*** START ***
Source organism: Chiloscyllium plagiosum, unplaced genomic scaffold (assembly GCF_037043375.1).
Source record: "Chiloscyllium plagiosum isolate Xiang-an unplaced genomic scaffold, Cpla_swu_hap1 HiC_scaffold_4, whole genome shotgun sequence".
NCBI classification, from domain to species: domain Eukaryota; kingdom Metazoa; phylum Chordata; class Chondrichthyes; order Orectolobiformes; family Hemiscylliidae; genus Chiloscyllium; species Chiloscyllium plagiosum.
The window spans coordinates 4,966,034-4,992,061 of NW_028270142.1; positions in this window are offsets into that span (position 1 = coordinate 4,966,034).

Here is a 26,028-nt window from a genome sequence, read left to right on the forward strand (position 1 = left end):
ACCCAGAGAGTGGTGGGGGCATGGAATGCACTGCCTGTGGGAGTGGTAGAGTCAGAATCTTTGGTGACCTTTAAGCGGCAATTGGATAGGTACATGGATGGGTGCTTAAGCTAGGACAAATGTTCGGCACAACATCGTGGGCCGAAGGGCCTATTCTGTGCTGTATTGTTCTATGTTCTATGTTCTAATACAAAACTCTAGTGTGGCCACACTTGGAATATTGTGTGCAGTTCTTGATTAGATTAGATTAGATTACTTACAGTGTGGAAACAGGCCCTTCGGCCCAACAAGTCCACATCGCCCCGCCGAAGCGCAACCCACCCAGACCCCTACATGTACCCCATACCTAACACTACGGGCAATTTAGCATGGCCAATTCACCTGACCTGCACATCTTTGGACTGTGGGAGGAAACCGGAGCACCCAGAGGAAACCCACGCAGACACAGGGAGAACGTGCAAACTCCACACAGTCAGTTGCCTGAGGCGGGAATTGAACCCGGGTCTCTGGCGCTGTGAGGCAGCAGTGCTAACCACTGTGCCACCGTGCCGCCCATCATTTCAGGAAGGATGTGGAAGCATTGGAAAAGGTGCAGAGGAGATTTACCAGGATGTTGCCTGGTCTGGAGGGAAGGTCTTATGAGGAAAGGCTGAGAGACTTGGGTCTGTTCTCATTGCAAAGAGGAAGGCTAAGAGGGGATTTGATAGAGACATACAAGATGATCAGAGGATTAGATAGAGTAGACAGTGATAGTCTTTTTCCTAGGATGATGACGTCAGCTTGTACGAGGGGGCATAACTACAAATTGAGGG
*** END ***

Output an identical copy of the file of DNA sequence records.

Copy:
Source organism: Chiloscyllium plagiosum, unplaced genomic scaffold (assembly GCF_037043375.1).
Source record: "Chiloscyllium plagiosum isolate Xiang-an unplaced genomic scaffold, Cpla_swu_hap1 HiC_scaffold_4, whole genome shotgun sequence".
NCBI classification, from domain to species: domain Eukaryota; kingdom Metazoa; phylum Chordata; class Chondrichthyes; order Orectolobiformes; family Hemiscylliidae; genus Chiloscyllium; species Chiloscyllium plagiosum.
The window spans coordinates 4,966,034-4,992,061 of NW_028270142.1; positions in this window are offsets into that span (position 1 = coordinate 4,966,034).

Here is a 26,028-nt window from a genome sequence, read left to right on the forward strand (position 1 = left end):
ACCCAGAGAGTGGTGGGGGCATGGAATGCACTGCCTGTGGGAGTGGTAGAGTCAGAATCTTTGGTGACCTTTAAGCGGCAATTGGATAGGTACATGGATGGGTGCTTAAGCTAGGACAAATGTTCGGCACAACATCGTGGGCCGAAGGGCCTATTCTGTGCTGTATTGTTCTATGTTCTATGTTCTAATACAAAACTCTAGTGTGGCCACACTTGGAATATTGTGTGCAGTTCTTGATTAGATTAGATTAGATTACTTACAGTGTGGAAACAGGCCCTTCGGCCCAACAAGTCCACATCGCCCCGCCGAAGCGCAACCCACCCAGACCCCTACATGTACCCCATACCTAACACTACGGGCAATTTAGCATGGCCAATTCACCTGACCTGCACATCTTTGGACTGTGGGAGGAAACCGGAGCACCCAGAGGAAACCCACGCAGACACAGGGAGAACGTGCAAACTCCACACAGTCAGTTGCCTGAGGCGGGAATTGAACCCGGGTCTCTGGCGCTGTGAGGCAGCAGTGCTAACCACTGTGCCACCGTGCCGCCCATCATTTCAGGAAGGATGTGGAAGCATTGGAAAAGGTGCAGAGGAGATTTACCAGGATGTTGCCTGGTCTGGAGGGAAGGTCTTATGAGGAAAGGCTGAGAGACTTGGGTCTGTTCTCATTGCAAAGAGGAAGGCTAAGAGGGGATTTGATAGAGACATACAAGATGATCAGAGGATTAGATAGAGTAGACAGTGATAGTCTTTTTCCTAGGATGATGACGTCAGCTTGTACGAGGGGGCATAACTACAAATTGAGGG